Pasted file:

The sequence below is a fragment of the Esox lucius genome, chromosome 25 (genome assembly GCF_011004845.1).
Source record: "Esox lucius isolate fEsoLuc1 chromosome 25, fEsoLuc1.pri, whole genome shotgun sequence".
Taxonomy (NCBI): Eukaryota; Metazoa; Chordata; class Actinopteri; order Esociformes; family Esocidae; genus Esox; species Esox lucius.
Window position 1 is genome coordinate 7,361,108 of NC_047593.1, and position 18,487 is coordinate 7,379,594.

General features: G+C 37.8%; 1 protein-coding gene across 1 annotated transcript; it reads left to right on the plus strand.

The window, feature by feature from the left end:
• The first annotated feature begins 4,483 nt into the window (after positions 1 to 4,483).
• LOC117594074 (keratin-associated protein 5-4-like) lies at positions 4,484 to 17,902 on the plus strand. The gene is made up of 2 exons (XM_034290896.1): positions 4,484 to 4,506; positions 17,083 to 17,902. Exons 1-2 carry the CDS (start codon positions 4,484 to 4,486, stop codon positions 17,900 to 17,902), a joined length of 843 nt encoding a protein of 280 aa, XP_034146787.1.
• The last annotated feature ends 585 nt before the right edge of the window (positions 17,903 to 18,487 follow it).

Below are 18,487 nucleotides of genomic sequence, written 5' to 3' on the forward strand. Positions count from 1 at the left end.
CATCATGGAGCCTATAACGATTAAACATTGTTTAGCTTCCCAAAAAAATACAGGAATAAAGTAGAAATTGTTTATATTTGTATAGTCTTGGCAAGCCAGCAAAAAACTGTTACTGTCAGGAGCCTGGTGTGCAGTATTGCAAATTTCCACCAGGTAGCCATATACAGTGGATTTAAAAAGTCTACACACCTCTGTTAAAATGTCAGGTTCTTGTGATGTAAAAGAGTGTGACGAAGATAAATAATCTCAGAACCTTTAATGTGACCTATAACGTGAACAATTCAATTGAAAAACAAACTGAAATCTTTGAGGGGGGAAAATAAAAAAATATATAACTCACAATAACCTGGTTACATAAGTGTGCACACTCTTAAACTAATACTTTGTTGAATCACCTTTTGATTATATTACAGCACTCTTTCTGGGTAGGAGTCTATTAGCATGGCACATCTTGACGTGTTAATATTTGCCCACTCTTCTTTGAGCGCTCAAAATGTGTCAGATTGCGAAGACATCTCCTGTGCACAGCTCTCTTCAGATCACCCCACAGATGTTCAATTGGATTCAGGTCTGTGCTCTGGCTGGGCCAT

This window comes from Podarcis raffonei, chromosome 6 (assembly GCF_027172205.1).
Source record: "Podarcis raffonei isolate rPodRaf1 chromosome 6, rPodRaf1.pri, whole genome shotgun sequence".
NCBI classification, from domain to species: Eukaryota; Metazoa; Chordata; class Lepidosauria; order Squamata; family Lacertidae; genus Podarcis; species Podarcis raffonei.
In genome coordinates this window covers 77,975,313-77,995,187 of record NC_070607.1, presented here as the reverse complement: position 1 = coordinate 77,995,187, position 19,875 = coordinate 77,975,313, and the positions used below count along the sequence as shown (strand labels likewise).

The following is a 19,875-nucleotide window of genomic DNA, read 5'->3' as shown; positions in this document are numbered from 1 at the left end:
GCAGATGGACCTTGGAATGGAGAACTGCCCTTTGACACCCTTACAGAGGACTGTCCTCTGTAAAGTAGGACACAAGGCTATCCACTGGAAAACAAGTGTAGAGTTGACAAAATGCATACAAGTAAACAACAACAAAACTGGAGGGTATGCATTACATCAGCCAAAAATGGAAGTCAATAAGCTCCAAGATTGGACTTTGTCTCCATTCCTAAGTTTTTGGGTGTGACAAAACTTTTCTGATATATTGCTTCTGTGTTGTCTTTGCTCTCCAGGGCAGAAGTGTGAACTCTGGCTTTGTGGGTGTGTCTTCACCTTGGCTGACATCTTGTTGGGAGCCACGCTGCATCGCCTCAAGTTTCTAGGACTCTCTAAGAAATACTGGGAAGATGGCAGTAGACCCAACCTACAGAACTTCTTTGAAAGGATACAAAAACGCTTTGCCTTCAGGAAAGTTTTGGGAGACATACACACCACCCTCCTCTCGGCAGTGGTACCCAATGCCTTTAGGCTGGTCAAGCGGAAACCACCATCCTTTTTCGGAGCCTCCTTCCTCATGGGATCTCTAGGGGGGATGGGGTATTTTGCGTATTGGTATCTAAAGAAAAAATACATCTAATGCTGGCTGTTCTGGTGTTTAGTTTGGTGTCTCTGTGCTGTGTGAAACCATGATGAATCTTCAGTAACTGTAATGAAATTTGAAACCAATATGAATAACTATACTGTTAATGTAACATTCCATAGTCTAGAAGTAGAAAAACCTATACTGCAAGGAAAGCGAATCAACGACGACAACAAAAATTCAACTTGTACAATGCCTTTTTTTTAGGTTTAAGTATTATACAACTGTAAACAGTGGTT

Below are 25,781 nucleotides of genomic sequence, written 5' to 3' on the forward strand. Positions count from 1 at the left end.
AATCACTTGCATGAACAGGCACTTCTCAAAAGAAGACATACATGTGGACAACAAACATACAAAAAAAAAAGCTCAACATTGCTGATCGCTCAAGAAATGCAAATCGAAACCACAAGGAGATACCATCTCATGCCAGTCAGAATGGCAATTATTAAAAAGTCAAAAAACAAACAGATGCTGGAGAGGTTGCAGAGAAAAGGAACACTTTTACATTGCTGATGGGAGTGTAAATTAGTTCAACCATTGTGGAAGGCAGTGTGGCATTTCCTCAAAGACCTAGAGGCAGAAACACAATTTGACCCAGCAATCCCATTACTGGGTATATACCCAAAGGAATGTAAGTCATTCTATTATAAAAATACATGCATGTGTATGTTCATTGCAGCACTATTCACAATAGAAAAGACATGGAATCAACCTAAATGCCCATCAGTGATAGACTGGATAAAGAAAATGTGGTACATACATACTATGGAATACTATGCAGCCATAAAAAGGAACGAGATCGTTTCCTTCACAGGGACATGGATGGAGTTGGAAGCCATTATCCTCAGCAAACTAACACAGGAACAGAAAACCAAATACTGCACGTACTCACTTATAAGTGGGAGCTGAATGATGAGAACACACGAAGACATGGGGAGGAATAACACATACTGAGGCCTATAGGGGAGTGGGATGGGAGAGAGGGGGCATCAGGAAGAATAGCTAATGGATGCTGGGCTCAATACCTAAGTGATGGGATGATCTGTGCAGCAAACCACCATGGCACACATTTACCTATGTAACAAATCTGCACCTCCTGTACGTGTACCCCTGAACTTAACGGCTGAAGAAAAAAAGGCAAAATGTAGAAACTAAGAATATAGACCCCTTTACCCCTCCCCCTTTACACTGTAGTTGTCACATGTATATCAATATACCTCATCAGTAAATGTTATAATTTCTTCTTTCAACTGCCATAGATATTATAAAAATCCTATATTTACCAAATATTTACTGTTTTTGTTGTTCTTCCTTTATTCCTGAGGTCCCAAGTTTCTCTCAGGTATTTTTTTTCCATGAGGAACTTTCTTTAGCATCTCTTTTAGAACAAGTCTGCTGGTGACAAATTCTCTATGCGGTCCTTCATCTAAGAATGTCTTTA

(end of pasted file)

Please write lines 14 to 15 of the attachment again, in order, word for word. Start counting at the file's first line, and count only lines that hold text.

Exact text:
NCBI classification, from domain to species: Eukaryota; Metazoa; Chordata; class Lepidosauria; order Squamata; family Lacertidae; genus Podarcis; species Podarcis raffonei.
In genome coordinates this window covers 77,975,313-77,995,187 of record NC_070607.1, presented here as the reverse complement: position 1 = coordinate 77,995,187, position 19,875 = coordinate 77,975,313, and the positions used below count along the sequence as shown (strand labels likewise).